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Canadiens vs. Rangers game recap: Phillip Danault comes up clutch

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The Canadiens’ offence clicked into life, but a few warts still remain.

New York Rangers v Montreal Canadiens Photo by Minas Panagiotakis/Getty Images

To say the atmosphere was tense at the Bell Centre on Saturday would be understating it by several levels. A pair of badly struggling Original Six teams looked to right the course of their seasons, but it was the Montreal Canadiens who came out with more jump.

The first 20 minutes were so lopsided that the outcome would almost have been the same if the Rangers hadn’t even taken the ice at all.

The Canadiens took an early lead when they finally utilized the slot to generate a high-danger scoring chance. Jonathan Drouin snagged a loose puck in the corner and drew the Rangers’ defence towards him. With the defenders occupied, Paul Byron slid into the slot, took the Drouin pass and had all day to fire the puck past Ondrej Pavelec for the opening goal.

Much like they did against the Florida Panthers on Tuesday, the Habs’ offence took their opening goal and sprinted away from the Rangers on the scoreboard. With Mats Zuccarello sitting for a slashing penalty, the Canadiens’ power play took advantage to double their lead.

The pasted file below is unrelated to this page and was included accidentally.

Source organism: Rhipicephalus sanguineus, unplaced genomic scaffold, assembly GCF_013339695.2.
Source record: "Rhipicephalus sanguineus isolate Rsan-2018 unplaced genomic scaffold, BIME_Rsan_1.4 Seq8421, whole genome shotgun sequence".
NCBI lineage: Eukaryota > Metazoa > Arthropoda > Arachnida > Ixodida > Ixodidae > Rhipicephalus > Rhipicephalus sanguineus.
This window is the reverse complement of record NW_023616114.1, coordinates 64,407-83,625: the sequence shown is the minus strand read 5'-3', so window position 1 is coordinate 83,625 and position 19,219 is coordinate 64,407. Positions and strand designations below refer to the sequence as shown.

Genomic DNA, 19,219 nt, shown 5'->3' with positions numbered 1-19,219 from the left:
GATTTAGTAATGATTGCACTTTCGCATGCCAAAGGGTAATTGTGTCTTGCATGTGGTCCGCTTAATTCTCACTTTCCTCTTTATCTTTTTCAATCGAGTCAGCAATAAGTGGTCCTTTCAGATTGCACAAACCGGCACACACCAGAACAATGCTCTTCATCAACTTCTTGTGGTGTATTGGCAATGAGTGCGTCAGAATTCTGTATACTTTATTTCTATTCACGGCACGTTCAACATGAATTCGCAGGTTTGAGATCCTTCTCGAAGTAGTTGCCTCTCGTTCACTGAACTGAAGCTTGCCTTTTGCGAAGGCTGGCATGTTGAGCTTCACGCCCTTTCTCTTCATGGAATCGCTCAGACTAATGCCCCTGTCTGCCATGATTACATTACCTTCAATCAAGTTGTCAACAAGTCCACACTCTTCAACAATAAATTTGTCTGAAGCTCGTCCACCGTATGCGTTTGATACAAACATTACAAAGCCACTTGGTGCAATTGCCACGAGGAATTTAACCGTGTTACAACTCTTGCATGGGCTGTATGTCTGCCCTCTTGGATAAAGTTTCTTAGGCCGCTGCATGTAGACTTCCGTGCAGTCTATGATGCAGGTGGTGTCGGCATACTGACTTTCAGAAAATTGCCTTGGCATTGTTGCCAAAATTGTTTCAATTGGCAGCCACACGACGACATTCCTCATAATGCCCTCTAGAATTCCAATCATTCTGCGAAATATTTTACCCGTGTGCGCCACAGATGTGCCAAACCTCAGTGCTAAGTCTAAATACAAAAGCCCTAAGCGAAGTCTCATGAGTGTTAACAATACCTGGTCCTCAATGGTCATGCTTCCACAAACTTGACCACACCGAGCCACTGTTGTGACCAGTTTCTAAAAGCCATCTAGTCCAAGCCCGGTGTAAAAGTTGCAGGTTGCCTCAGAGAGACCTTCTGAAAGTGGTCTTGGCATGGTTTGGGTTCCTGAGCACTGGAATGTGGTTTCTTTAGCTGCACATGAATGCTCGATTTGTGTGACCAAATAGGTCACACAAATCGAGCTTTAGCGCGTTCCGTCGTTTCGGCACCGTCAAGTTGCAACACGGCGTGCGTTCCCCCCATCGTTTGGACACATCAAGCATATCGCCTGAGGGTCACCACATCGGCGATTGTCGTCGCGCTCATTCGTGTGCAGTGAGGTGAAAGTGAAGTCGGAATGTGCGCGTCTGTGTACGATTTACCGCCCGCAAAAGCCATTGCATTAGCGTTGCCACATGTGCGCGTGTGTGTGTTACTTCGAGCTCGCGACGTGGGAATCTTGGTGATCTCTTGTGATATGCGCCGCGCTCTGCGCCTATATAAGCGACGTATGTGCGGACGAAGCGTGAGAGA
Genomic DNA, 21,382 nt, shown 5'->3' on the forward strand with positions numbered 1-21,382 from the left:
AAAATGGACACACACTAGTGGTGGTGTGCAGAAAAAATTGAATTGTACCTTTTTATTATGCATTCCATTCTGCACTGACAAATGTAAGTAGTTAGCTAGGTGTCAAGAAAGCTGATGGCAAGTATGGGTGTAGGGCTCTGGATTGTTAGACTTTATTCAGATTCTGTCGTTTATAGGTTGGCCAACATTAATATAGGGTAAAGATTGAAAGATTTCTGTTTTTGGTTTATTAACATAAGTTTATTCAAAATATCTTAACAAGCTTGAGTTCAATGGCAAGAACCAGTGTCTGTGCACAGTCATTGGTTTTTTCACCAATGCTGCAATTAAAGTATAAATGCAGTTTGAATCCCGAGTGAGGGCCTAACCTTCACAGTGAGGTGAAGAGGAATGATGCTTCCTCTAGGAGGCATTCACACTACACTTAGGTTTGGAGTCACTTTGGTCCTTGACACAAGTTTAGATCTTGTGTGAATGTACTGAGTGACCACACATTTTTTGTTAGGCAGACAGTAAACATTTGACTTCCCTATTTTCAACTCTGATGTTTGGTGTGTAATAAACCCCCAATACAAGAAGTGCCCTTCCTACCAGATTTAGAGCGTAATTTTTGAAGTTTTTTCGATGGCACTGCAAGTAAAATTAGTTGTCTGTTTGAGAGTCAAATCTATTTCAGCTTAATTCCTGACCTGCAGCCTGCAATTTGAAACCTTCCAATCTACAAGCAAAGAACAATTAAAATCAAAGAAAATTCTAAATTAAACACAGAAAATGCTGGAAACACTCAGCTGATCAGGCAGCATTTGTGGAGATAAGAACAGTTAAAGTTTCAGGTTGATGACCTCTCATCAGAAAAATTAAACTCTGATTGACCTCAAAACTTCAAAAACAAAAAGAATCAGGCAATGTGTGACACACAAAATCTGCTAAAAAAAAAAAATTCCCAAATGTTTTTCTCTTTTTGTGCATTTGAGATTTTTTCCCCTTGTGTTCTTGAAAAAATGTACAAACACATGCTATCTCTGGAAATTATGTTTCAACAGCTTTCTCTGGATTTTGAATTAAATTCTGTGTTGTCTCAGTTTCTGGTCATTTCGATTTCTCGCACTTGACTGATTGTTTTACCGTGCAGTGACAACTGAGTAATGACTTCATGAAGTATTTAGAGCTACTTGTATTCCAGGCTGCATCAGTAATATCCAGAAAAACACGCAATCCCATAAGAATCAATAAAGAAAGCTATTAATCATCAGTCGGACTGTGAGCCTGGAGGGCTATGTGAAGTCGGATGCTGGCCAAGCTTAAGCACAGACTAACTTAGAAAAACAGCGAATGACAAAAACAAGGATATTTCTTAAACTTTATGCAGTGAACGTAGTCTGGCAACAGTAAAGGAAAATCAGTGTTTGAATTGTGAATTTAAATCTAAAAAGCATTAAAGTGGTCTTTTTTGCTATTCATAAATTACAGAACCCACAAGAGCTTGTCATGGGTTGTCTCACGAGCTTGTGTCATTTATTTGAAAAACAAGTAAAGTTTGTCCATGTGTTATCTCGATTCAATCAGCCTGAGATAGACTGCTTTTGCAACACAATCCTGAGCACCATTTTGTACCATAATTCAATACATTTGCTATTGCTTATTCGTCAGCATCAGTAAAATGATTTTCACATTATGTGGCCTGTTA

Brendan Gallagher did the dirty work down low behind the net, then found a heating-up Alex Galchenyuk. The American made no mistake from in close, and buried his third goal of the year, putting an anemic Rangers team deeper in the hole.

For good measure Phillip Danault piled on another goal just two minutes later. He and Andrew Shaw broke in on an odd man rush, Shaw shot low off of Pavelec’s pads, and the netminder kicked the puck directly out to Danault. Crashing the net paid off as Danault had only to sweep the puck in and notch the Canadiens’ third goal of the period.

When the dust settled after the first, Montreal held a dominant 19-2 shot advantage going into the intermission.

Image credit: HockeyStats.ca

While the first period was a treat like Reese’s Pieces or Twix bars for the Canadiens, the second period was a bit more of a mixed bag, filled with a few Almond Joys and a box of raisins.

It took the Rangers just 2:21 into the period to break Carey Price’s shutout bid on the power play. Rick Nash provided a perfect screen and Pavel Buchnevich wired one past Price who had no chance on the play.

Just after the halfway point of the period a defensive miscue between Shea Weber and Victor Mete allowed the Rangers to claw back within a goal. Weber followed the puck behind the net, and left Mete slightly out of position as he scrambled to get to Rick Nash. Nash made no mistake on the play, and bested Price for the second New York goal of the period.

Unlike the Habs of a week or so ago, this side fought right back, despite the Rangers having the momentum of two goals on their side. Max Pacioretty jumped in a goal-mouth scramble to put home the Canadien’s fourth goal of the night.

It was a solid way to stave off a Rangers run of goals, and helped send Montreal to the intermission with their heads still held high, especially with a 33-16 shot advantage.